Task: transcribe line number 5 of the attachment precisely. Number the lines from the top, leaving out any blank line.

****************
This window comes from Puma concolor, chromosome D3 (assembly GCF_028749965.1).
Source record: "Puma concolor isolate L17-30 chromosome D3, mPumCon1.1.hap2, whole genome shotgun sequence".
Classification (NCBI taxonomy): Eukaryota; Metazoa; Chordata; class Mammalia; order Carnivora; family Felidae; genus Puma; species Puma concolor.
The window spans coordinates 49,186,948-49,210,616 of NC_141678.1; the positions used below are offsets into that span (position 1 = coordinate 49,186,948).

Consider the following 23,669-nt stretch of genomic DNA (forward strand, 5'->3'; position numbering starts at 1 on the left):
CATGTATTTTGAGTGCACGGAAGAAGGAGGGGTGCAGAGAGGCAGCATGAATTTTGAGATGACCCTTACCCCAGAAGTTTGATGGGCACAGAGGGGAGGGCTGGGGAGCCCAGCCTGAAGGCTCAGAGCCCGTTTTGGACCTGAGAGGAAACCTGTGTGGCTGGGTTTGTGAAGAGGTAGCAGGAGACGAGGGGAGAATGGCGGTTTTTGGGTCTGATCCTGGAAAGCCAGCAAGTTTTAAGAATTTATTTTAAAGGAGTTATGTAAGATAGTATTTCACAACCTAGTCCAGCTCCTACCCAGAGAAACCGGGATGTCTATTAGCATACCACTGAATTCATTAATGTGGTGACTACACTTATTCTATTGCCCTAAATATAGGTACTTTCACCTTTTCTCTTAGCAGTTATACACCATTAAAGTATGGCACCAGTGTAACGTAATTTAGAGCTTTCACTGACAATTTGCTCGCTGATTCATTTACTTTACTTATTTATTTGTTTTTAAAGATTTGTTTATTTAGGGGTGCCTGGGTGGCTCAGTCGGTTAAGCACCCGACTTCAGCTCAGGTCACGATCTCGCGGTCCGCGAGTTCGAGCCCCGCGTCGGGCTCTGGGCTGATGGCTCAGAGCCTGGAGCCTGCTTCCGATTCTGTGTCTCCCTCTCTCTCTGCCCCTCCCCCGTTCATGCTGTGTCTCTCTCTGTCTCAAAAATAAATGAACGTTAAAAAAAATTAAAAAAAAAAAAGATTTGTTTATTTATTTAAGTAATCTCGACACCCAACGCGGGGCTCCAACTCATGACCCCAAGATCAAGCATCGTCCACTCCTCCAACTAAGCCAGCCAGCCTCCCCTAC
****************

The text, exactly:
Consider the following 23,669-nt stretch of genomic DNA (forward strand, 5'->3'; position numbering starts at 1 on the left):